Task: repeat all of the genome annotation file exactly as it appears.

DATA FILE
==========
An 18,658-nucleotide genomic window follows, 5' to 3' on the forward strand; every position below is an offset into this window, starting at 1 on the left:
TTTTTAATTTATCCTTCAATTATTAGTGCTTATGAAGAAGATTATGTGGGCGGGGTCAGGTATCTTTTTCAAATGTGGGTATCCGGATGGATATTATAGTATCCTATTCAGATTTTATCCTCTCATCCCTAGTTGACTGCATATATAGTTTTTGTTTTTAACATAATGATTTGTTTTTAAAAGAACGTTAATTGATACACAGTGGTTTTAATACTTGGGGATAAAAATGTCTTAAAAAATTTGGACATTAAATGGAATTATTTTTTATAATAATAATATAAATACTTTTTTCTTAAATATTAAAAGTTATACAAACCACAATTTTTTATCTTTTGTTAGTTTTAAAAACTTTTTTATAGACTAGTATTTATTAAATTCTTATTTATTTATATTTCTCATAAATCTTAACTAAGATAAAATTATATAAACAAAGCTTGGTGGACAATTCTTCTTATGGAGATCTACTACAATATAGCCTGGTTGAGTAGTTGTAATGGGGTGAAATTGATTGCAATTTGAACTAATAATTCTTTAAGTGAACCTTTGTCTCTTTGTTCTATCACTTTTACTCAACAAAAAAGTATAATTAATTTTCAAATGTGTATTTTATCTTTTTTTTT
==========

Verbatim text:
An 18,658-nucleotide genomic window follows, 5' to 3' on the forward strand; every position below is an offset into this window, starting at 1 on the left:
TTTTTAATTTATCCTTCAATTATTAGTGCTTATGAAGAAGATTATGTGGGCGGGGTCAGGTATCTTTTTCAAATGTGGGTATCCGGATGGATATTATAGTATCCTATTCAGATTTTATCCTCTCATCCCTAGTTGACTGCATATATAGTTTTTGTTTTTAACATAATGATTTGTTTTTAAAAGAACGTTAATTGATACACAGTGGTTTTAATACTTGGGGATAAAAATGTCTTAAAAAATTTGGACATTAAATGGAATTATTTTTTATAATAATAATATAAATACTTTTTTCTTAAATATTAAAAGTTATACAAACCACAATTTTTTATCTTTTGTTAGTTTTAAAAACTTTTTTATAGACTAGTATTTATTAAATTCTTATTTATTTATATTTCTCATAAATCTTAACTAAGATAAAATTATATAAACAAAGCTTGGTGGACAATTCTTCTTATGGAGATCTACTACAATATAGCCTGGTTGAGTAGTTGTAATGGGGTGAAATTGATTGCAATTTGAACTAATAATTCTTTAAGTGAACCTTTGTCTCTTTGTTCTATCACTTTTACTCAACAAAAAAGTATAATTAATTTTCAAATGTGTATTTTATCTTTTTTTTT